Is now the time to invest in oil?

Market insights

After two years of oversupply, the world is swimming in hydrocarbons and oil prices are depressed. In this insight, we explore supply trends across the US and OPEC and find that despite the increase in oil inventory levels over the past two years, the scene is set for a rise in oil.

Why prices have fallen in recent years

In November 2014, OPEC decided not to cut oil production in response to excess market supply. To further exacerbate the issue, US oil inventories are at all-time highs. Sanctions previously restricting the supply of oil from Iran have also been lifted, causing an influx of supply into the market. The result was a significant fall in the price of oil in recent years. While the oil price has risen recently, they remain very low.

Chart 1. Brent Crude oil price (US$)

Australian Equity Dividend Yield versus Bond Yield

Source: IRESS

Three key reasons why we believe the oil price will continue to rise.

1. Demand is solid

Over the past 30 years demand for oil has increased by approximately 1.5% year on year. As developing countries such as India continue to modernise, we expect demand growth to remain steady. Lower prices have also provided a tailwind for demand.

2. OPEC production growth has slowed

OPEC accounts for 41% of oil production globally. Over the past two years, OPEC (in particular Saudi Arabia, Iraq and Iran) has materially accelerated oil production. However, there is evidence to suggest that while OPEC has not officially implemented a freeze, production growth has slowed materially in recent months. For example, Chart 2 highlights that the number of oil rigs operating in in Saudi Arabia has stopped growing.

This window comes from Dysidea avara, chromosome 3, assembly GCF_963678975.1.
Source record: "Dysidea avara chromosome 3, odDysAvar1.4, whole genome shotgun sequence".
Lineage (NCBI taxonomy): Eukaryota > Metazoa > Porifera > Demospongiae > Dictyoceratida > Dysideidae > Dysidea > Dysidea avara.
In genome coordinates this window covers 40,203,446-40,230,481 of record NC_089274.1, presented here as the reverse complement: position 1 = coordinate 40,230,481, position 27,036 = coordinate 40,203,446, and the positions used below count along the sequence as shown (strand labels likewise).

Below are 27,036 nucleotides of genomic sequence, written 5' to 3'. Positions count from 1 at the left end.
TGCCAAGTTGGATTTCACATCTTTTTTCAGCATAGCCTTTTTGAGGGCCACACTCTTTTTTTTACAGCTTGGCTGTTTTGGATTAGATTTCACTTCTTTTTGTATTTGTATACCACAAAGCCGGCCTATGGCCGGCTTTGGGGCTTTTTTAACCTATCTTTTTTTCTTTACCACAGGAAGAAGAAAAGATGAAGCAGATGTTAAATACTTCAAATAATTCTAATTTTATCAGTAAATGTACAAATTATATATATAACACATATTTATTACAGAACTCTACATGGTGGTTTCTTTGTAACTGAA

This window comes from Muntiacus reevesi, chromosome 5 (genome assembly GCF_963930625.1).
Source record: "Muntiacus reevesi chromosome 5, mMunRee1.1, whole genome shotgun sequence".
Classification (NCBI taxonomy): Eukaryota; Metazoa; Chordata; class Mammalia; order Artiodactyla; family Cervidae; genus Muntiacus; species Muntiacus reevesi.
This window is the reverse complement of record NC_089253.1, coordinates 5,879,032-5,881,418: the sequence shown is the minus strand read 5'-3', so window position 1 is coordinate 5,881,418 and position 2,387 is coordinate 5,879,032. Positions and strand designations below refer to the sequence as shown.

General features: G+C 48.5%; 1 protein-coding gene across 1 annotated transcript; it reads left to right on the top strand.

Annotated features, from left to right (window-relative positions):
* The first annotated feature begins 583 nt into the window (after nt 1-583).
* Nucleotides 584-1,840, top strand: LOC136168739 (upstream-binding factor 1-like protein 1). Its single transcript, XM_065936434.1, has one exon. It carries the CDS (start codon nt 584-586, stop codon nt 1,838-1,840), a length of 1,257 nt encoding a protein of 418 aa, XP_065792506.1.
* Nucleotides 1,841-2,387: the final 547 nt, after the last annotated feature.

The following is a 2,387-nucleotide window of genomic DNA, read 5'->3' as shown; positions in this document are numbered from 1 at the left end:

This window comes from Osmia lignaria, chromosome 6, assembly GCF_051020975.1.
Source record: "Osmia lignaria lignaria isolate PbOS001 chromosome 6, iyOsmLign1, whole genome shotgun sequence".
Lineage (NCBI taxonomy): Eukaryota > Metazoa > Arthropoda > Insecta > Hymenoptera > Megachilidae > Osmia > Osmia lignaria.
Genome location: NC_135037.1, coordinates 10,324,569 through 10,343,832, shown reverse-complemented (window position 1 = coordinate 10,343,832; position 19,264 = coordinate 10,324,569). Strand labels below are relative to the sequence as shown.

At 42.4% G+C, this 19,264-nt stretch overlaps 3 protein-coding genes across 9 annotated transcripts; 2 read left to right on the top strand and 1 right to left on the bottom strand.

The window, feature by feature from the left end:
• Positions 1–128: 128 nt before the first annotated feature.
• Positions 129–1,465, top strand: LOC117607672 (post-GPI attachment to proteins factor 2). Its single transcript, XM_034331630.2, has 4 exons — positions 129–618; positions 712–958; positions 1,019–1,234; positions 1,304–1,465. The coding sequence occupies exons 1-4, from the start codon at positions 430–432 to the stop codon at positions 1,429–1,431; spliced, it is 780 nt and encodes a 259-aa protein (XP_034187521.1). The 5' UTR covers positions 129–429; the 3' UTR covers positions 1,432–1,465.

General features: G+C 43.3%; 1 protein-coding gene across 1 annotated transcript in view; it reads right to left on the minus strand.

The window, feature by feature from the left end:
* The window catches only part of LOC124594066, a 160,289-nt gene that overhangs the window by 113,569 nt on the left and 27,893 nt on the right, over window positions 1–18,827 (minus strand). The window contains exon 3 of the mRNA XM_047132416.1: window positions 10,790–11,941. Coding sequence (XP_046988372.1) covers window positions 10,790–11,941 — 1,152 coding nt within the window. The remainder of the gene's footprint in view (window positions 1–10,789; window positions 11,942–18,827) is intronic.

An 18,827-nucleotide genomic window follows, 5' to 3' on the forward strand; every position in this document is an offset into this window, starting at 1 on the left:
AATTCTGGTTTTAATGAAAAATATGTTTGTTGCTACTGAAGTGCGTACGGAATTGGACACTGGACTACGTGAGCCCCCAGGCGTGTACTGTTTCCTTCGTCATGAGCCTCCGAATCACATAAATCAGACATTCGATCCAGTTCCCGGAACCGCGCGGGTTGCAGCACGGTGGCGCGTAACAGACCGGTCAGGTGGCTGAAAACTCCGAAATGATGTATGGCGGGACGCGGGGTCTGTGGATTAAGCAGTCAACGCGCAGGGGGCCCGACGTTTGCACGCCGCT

Chart 2. Saudi Arabia oil rig count

Bank Payout Ratios

Source: MIMGL

3. The rest of the world has reduced supply in response to lower prices

Our research suggests that significant global oil producers such as the US will struggle to grow oil supply materially at prices below US$50 per barrel. These lower oil prices combined with higher debt levels have seen investment in non-conventional oil production in the US become much less attractive. Global and regional investment in oil exploration and production during 2015 and 2016 has decreased. This is significant for global supply as oil requires continued investment of capital to maintain production levels.


After two years of oversupply, OPEC production growth is stagnant and oil supply from the rest of the world (ex-OPEC) is in decline. Despite inventory levels at all-time highs, without further investment in supply, we believe there will be a global shortage in oil over the next few years.

According to our research, the world will be short oil in 2017. To meet this increase in demand, investment in oil production and exploration must start NOW. At current price levels, we believe energy companies will struggle to invest in time to meet demand. Over the short-term, supply will be tight. Setting the scene for a rise in the price of oil!

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